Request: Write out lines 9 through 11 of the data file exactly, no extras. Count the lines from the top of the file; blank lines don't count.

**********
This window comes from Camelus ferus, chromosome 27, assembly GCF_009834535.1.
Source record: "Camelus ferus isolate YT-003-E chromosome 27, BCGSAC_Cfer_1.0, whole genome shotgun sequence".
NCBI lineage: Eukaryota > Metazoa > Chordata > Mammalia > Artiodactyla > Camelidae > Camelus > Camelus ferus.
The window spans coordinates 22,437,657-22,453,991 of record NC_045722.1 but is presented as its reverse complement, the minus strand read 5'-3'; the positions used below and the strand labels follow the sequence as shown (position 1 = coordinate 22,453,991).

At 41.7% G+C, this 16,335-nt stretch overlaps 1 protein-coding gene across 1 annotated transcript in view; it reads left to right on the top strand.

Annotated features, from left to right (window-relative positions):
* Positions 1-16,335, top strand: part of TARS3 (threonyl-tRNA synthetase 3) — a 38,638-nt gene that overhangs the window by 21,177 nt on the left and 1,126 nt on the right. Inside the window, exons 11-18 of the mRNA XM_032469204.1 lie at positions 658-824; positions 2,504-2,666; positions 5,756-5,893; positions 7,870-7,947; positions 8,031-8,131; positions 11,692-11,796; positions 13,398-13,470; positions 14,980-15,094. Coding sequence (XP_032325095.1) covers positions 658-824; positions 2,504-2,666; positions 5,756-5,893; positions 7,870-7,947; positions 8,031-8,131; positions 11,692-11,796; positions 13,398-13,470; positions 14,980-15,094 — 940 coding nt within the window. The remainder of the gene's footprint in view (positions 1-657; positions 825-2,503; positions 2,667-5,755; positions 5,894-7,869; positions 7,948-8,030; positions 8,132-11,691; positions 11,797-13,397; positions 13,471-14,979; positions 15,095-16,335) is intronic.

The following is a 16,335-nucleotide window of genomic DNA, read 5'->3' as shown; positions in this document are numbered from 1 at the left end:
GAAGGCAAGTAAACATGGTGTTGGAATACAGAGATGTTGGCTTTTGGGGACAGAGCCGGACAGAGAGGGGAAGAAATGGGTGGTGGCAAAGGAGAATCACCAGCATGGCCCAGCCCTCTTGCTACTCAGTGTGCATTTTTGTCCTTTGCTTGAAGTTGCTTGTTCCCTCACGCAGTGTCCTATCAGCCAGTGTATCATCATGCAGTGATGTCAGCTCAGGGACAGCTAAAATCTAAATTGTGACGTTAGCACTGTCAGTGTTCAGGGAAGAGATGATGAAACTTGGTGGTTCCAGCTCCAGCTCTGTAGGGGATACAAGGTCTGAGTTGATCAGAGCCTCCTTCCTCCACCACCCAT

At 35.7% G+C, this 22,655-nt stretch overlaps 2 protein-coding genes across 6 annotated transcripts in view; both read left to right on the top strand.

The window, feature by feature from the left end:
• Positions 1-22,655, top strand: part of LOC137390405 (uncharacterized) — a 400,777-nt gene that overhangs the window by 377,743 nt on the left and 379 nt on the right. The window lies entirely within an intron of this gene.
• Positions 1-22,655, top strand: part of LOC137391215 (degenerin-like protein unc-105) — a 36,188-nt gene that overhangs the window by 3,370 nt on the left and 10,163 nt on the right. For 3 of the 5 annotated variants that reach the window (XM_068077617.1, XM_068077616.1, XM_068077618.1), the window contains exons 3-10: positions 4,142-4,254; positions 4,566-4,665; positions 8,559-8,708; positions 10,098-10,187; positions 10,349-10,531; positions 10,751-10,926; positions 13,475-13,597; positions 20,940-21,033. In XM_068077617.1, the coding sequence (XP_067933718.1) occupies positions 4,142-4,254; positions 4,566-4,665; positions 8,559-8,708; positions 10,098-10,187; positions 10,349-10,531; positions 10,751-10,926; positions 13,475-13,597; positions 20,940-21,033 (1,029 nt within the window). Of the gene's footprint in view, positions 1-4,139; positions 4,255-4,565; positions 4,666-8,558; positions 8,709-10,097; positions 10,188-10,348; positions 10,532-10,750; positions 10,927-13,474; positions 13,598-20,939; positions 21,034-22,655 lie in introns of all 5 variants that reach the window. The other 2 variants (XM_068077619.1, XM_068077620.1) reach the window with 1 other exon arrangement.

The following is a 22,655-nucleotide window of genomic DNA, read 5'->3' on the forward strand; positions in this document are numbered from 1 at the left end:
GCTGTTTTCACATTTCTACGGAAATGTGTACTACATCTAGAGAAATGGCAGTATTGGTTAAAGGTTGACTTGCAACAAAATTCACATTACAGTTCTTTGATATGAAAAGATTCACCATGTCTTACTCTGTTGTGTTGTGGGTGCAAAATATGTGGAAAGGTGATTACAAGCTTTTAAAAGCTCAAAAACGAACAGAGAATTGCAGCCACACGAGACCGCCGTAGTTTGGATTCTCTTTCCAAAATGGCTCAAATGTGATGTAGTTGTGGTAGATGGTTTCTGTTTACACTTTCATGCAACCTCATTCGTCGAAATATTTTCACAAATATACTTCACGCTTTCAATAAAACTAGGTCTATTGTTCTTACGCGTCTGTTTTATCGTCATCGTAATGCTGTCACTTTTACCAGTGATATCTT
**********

GAAGGCAAGTAAACATGGTGTTGGAATACAGAGATGTTGGCTTTTGGGGACAGAGCCGGACAGAGAGGGGAAGAAATGGGTGGTGGCAAAGGAGAATCACCAGCATGGCCCAGCCCTCTTGCTACTCAGTGTGCATTTTTGTCCTTTGCTTGAAGTTGCTTGTTCCCTCACGCAGTGTCCTATCAGCCAGTGTATCATCATGCAGTGATGTCAGCTCAGGGACAGCTAAAATCTAAATTGTGACGTTAGCACTGTCAGTGTTCAGGGAAGAGATGATGAAACTTGGTGGTTCCAGCTCCAGCTCTGTAGGGGATACAAGGTCTGAGTTGATCAGAGCCTCCTTCCTCCACCACCCAT

At 35.7% G+C, this 22,655-nt stretch overlaps 2 protein-coding genes across 6 annotated transcripts in view; both read left to right on the top strand.

The window, feature by feature from the left end: